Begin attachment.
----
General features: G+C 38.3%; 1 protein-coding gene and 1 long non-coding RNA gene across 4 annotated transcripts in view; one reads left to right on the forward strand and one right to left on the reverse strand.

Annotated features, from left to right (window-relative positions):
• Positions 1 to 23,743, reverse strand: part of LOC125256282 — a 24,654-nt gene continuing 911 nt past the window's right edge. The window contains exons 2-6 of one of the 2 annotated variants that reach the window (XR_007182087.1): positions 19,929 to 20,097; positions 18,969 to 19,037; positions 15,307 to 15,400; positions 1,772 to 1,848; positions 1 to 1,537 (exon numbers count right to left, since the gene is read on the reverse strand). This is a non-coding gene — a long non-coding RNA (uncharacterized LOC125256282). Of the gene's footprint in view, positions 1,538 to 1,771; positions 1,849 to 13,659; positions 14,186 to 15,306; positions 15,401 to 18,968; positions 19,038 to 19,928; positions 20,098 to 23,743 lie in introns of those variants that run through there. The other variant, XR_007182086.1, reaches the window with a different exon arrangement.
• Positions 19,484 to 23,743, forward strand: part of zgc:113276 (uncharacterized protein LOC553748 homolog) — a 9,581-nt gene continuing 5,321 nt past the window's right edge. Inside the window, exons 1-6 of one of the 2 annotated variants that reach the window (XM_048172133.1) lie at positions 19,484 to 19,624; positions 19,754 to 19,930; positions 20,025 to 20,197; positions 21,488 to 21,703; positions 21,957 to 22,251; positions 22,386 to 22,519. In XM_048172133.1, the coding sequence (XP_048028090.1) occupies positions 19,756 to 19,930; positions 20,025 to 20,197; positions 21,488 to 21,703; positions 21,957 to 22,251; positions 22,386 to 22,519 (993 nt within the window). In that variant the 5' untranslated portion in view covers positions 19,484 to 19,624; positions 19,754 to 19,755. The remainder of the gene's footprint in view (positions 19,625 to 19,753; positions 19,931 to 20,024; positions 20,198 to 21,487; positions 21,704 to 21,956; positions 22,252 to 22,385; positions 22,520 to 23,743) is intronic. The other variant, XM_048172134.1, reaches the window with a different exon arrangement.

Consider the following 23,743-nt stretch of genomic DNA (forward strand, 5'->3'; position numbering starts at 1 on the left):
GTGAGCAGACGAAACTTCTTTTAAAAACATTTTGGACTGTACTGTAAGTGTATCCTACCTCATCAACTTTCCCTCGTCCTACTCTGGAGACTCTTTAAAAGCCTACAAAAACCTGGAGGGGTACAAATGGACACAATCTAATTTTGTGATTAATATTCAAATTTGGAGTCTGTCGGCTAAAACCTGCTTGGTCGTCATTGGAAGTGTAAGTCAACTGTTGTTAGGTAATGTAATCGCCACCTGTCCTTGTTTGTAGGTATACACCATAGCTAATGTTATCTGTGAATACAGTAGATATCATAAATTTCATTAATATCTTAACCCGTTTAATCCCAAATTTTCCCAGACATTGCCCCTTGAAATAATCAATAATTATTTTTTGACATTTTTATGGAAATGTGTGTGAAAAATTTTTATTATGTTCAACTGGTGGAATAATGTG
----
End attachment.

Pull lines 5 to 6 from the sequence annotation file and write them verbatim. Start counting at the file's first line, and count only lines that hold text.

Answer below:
Consider the following 23,743-nt stretch of genomic DNA (forward strand, 5'->3'; position numbering starts at 1 on the left):
GTGAGCAGACGAAACTTCTTTTAAAAACATTTTGGACTGTACTGTAAGTGTATCCTACCTCATCAACTTTCCCTCGTCCTACTCTGGAGACTCTTTAAAAGCCTACAAAAACCTGGAGGGGTACAAATGGACACAATCTAATTTTGTGATTAATATTCAAATTTGGAGTCTGTCGGCTAAAACCTGCTTGGTCGTCATTGGAAGTGTAAGTCAACTGTTGTTAGGTAATGTAATCGCCACCTGTCCTTGTTTGTAGGTATACACCATAGCTAATGTTATCTGTGAATACAGTAGATATCATAAATTTCATTAATATCTTAACCCGTTTAATCCCAAATTTTCCCAGACATTGCCCCTTGAAATAATCAATAATTATTTTTTGACATTTTTATGGAAATGTGTGTGAAAAATTTTTATTATGTTCAACTGGTGGAATAATGTG